Late that afternoon, I traveled out the Chena River basin and painted en plein air at a beaver pond along the Chena River. That evening we experienced, the aurora borealis ourselves and even did a little photography of it..

September 14 we left Fairbanks traveling along the Tanana River on Highway three toward Delta Junction. The skies were blue and we meandered along this large braided river. We thought we were seeing Denali so we stopped and photographed it, but I think we were actually looking at Mount Deborah either way. It was a beautiful site. We had a golden eagle flying over us as we photographed. After Delta Junction, We took Highway four towards Valdez we paralleled the Trans Alaskan pipeline for quite some time until we turned west at Paxton, on Highway Eight the original Denali Highway, still a primitive gravel road 135 miles long to Cantwell, other than a couple of roadhouses, there is absolutely no services. We drove through rain and snow but did manage to see a few moose. Mid-September is an interesting time. Many of the Lodges had shut down for the season and the ones that were open, were full, so we pushed on and drove all the way home to Soldotna arriving at 2 AM. Exhausted.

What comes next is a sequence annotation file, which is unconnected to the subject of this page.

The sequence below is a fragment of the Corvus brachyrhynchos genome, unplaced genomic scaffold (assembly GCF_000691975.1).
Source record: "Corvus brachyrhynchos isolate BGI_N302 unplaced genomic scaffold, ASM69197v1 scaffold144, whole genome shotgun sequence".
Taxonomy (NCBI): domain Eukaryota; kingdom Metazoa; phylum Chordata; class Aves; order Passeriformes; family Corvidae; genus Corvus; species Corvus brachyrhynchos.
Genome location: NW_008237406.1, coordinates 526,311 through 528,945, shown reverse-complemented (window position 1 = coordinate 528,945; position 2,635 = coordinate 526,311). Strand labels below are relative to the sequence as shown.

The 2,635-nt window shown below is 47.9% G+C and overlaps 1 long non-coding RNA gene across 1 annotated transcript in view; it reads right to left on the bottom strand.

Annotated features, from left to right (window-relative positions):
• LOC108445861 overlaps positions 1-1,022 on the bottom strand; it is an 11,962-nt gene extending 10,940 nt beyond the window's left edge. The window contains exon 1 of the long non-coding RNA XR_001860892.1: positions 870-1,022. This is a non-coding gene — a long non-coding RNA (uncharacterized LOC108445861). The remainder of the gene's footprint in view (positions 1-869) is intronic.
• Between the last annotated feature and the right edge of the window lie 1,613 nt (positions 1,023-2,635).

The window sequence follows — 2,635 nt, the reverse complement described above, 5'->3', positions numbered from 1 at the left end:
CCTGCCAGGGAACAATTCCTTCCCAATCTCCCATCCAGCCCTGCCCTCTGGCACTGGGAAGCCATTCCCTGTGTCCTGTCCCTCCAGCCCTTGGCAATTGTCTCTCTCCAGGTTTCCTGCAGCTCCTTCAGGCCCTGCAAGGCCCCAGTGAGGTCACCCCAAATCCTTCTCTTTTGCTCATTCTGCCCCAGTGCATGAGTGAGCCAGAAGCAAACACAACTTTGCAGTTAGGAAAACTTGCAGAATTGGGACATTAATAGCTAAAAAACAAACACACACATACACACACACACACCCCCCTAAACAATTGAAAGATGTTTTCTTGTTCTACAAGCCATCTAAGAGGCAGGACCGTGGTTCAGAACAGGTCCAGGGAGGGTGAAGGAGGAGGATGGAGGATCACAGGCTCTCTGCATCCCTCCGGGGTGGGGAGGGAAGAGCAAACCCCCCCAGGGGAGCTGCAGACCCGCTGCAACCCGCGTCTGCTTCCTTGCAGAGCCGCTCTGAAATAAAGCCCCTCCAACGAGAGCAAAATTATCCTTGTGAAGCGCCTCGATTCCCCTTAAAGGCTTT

September 15 Friday we slept in and recovered from the trip

September 16 I started painting of the brown bear that I spent so much time with up the Russian River as he stood up looking at me 48’ x 60“ a rainy day spent in the studio.

Sunday, September 17 painted all day in the studio as it was another rainy day.